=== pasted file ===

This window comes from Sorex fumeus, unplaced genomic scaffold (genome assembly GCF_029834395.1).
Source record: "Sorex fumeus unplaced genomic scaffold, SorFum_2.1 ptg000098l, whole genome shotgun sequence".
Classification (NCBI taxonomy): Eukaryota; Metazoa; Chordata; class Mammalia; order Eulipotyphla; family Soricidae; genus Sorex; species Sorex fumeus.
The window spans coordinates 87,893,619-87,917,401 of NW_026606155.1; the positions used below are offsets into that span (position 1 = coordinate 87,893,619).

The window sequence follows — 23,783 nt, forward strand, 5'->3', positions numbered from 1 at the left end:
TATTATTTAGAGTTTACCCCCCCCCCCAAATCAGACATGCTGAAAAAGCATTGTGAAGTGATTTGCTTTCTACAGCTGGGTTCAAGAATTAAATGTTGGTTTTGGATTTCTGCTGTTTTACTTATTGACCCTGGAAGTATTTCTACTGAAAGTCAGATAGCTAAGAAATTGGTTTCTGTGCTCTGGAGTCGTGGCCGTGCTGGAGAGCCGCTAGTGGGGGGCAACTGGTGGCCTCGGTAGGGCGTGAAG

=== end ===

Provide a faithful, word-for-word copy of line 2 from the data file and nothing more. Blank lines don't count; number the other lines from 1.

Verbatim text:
Source record: "Sorex fumeus unplaced genomic scaffold, SorFum_2.1 ptg000098l, whole genome shotgun sequence".